“I feel like I’m in the middle of a bachelor party,” Micah said on the radio, now turned on. “A bunch of young guys and no girls!”
“Wasn’t that a legal bull?” I asked. It was too far away from Lydia and I to tell for sure.
“No, it was a 3×3,” Micah returned. “You have no idea how many times I counted his antlers, praying he’d grow a fourth point.”
What an exciting morning. Unfortunately, Lydia’s cell phone fell from her pocket when we walked in, so she and Micah made the hike back to camp to try to find it. She eventually found it, but the two took naps back at the tent before making the 2.5 mile trek back for the late afternoon. I got a chance to hunt most of the afternoon by myself.
I still had the burden on my mind, but the experience with the spike bulls relaxed me quite a bit. It sure is fun to see these huge animals play in the forest. A reality of hunting that most hunters come to realize is that there are many, many more moments of solitude than exciting experiences with elk like that morning. I’ve grown to love that. And the rest of that first day — walking a little, munching on jerky, taking in the wild — I can’t explain how edifying it was. I spent some amplified moments in prayer, and solutions to my burden began to take shape.
God “speaks” to me, but never audibly. I sort of doubt those who claim he does, but only because I have never heard him this way. I suspect “speaking” with God is a metaphor, and I prefer “walking” with God. When I feel close to him, I like to say I’m walking with him, like a grandson walking with a grandfather. I pray and do the talking, he listens to my problems and troubles. Not hasty to give advice, nor pretending to solve anything with a quick fix, just listening. As I walked through the hills of aspens, I rolled my thoughts in my head. Perhaps the best moments during the day were when there weren’t any elk.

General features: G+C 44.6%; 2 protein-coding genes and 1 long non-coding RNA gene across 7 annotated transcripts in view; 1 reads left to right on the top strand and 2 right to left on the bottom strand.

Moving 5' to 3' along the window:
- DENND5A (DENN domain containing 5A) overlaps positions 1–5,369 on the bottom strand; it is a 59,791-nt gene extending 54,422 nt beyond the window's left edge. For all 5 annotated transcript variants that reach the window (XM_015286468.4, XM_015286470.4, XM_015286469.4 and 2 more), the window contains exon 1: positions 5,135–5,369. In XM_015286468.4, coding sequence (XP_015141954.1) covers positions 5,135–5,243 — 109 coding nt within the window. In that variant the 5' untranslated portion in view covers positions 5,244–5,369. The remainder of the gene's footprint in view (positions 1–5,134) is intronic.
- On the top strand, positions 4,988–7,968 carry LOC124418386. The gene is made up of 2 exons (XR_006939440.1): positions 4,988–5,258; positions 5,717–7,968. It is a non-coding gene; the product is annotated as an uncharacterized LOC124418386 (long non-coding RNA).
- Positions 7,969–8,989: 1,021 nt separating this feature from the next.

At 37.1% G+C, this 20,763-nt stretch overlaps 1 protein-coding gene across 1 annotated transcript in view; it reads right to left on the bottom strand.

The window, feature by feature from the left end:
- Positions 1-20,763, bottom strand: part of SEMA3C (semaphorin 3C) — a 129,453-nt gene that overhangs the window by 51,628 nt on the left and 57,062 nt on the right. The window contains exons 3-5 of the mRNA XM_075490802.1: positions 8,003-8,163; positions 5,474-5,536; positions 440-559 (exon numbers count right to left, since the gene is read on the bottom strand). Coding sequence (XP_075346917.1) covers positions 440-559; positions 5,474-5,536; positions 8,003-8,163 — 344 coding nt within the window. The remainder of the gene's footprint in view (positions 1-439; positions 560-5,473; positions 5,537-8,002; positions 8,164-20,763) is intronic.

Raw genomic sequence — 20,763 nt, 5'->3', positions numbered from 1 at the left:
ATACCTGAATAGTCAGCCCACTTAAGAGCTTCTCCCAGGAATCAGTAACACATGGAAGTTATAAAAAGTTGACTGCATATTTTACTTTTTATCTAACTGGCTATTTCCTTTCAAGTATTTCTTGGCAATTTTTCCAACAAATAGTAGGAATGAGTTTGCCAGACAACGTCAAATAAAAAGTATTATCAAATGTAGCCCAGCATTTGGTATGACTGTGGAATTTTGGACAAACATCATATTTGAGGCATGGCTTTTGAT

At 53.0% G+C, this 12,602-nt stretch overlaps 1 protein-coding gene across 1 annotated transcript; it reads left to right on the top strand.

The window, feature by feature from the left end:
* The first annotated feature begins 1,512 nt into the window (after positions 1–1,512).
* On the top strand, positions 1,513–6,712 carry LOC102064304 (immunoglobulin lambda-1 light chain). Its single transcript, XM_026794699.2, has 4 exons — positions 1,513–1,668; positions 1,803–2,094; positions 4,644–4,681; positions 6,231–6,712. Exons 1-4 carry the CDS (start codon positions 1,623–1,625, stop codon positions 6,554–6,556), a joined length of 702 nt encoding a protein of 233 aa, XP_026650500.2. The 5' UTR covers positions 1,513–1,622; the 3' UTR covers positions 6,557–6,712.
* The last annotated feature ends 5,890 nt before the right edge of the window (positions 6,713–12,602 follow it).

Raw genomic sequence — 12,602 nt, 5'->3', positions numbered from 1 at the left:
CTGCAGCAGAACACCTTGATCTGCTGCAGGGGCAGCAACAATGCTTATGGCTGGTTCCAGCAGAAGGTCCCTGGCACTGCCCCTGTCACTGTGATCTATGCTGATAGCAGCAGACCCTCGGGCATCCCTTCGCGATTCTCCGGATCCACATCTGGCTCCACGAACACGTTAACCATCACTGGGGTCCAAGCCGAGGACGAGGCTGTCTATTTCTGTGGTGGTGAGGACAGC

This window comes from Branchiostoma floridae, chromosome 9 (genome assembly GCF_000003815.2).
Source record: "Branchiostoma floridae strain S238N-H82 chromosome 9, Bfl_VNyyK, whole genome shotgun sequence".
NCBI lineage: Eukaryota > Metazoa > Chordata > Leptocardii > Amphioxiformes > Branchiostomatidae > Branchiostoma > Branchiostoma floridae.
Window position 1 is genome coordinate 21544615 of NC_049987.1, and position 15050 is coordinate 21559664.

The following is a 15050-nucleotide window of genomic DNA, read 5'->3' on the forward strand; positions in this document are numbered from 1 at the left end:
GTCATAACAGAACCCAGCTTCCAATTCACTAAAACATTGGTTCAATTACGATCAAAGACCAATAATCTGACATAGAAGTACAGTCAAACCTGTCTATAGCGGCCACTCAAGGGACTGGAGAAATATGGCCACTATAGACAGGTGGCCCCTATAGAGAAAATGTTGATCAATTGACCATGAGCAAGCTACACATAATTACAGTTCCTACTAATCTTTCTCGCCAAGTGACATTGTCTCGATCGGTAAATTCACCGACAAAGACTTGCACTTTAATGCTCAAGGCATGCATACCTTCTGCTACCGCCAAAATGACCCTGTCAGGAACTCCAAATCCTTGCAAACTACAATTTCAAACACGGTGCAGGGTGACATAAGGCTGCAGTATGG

Micah and Lydia eventually returned, and we sat in the field as the sun went down. We heard some bugling to the south of us, but the sun beat us to any action. We walked back to the camp in the dark. The same full moon poked over the horizon on the way back. So beautiful.
We thought we had a pretty exciting day elk hunting. We crawled into our sleeping bags and thanked God for the fun. We never would have dreamed what came the next day.
I’m much more of a doer in life. “I tried” is something I avoid saying. To me, it sounds like a lousy excuse for failure. In work and even in play, I measure the time spent in the accomplishment I bring home. But one exception is hunting. Honestly, it doesn’t matter if no elk come around. I’ll enjoy my time with myself, my kids, and my God.
We woke again at 4:00 am and hit the trail and positioned ourselves before sunrise. Right as the sun came up, we heard bugling, much more than the day before. Rather than try to bugle the elk to us, we decided to enter the woods and go after the elk. Lydia stuck to the field.
Not 20 yards into the woods, I spooked another spike. Good grief, are there ANY legal elk around here? Yes, that was a prayer. I walked past the spike, spooking him a bit, and in another 20 yards I saw four elk — two spikes and two cows. I pulled my range finder up — 50 yards to one of the cows — and I aimed, shot, missed. Gah! The elk looked around, not knowing what to think. I cocked another arrow, and shot again — missed. The cows ran away from me, but stood more curious. I ranged at 80 yards — my lowest sited pin, I call it my Hail Mary pin — and shot again. Missed.
They finally ran off, and I realized why I was missing. I was shooting uphill, and I didn’t adjust correctly. I retrieved two of my three arrows and would have kept looking for the third, but I saw another elk about 200 yards away at the other end of the clearing. I ran to try to meet her.